Klipsch Home theatre

Setting up a home theatre -dedicated or not- is a pretty big project. One that requires planning and researching, but also time for proper set-up.

To get the most bang for your buck when assembling an audio or audio/video system, it’s important to make each piece of equipment and the room all work together as a team. Simply buying good pieces of equipment isn’t enough, and the chain is only as strong as its weakest link.

While we understand that no situation is ideal, that rooms may have multiple uses and that compromises need to be made, some errors are just too sad for words.

We sum up the things you want to do in order to avoid those common goofs so you can enjoy every moment of the precious pennies and time spent.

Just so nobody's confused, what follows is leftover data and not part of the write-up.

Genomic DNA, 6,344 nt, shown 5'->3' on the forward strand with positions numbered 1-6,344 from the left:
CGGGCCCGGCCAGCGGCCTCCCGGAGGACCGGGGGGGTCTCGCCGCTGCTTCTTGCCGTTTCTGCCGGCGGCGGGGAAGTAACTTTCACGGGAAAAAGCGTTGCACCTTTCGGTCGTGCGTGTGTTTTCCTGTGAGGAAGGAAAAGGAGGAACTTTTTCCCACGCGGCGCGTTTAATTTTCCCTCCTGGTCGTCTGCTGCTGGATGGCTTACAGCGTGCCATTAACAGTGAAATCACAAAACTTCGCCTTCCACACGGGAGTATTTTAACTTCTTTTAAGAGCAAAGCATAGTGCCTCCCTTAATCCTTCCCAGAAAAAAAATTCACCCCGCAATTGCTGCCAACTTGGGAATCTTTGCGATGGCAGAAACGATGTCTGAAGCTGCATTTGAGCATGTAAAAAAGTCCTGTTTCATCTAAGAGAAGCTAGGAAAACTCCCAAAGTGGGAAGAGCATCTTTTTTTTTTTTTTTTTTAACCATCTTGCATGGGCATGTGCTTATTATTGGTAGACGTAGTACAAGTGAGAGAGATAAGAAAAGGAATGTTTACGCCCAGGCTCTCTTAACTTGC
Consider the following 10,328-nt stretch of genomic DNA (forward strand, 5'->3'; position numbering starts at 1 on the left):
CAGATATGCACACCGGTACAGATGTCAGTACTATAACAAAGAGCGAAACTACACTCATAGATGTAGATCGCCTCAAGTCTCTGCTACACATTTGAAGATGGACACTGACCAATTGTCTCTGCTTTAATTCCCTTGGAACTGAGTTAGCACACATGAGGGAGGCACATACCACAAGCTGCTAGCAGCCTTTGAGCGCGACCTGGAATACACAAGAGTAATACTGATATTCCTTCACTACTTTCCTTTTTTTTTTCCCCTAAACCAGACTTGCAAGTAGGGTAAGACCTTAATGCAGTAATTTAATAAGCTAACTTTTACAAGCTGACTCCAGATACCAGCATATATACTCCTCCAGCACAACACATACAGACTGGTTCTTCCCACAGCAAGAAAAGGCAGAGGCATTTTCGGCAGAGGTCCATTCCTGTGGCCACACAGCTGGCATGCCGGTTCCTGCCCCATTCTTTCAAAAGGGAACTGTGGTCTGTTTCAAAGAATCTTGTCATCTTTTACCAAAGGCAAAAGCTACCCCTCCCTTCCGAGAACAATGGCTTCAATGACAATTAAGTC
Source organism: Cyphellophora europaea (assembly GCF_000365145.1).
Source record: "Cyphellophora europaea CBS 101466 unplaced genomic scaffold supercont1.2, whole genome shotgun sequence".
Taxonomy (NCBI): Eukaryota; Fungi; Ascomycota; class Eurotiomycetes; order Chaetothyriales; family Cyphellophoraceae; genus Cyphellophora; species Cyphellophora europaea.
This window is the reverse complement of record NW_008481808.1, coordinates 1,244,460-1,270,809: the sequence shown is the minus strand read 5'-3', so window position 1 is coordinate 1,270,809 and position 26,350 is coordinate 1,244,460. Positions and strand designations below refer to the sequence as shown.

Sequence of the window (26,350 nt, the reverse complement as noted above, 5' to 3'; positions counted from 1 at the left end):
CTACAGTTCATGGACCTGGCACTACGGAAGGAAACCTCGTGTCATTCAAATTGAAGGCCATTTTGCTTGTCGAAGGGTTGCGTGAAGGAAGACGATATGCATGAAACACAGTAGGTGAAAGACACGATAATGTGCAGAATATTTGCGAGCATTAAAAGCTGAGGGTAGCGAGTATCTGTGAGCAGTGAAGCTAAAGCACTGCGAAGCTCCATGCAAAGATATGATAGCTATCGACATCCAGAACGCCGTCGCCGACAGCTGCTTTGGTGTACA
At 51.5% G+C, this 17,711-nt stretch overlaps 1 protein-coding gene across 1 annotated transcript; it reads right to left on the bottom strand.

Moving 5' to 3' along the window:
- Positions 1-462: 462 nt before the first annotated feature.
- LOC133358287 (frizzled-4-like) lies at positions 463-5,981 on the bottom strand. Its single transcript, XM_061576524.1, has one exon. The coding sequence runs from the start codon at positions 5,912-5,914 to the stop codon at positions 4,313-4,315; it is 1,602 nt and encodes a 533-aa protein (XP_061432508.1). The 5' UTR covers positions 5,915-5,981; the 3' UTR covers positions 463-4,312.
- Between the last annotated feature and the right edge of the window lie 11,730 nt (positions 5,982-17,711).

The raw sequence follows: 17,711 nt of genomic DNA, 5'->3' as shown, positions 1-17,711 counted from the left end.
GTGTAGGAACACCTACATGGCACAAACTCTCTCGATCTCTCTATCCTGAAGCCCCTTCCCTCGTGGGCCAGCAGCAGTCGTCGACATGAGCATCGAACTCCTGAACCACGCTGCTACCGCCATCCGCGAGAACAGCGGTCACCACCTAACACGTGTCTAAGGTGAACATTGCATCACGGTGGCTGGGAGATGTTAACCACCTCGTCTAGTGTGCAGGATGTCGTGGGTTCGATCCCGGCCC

Make sure gear is appropriate for the room size

While it’s not great to have heavyweight speakers and amps in a small room, you can still work with that.

What you really want to avoid is a low-powered system with low-sensitivity speakers in a large room. Fail to add a correct sized subwoofer to a system in a large room and you are really looking for a poor result.

In a larger room, it may even be necessary to step up from a receiver to separates, and move to speakers that handle more power and have higher sensitivity.

On a related theme, you want to avoid choosing a television or projector screen that’s way too big for your room and seating position. A picture that’s too big loses detail, contrast, black level, and brightness. That said, a video display that’s too small can be even worse. A great calculator to determine what size of screen you need can be found here.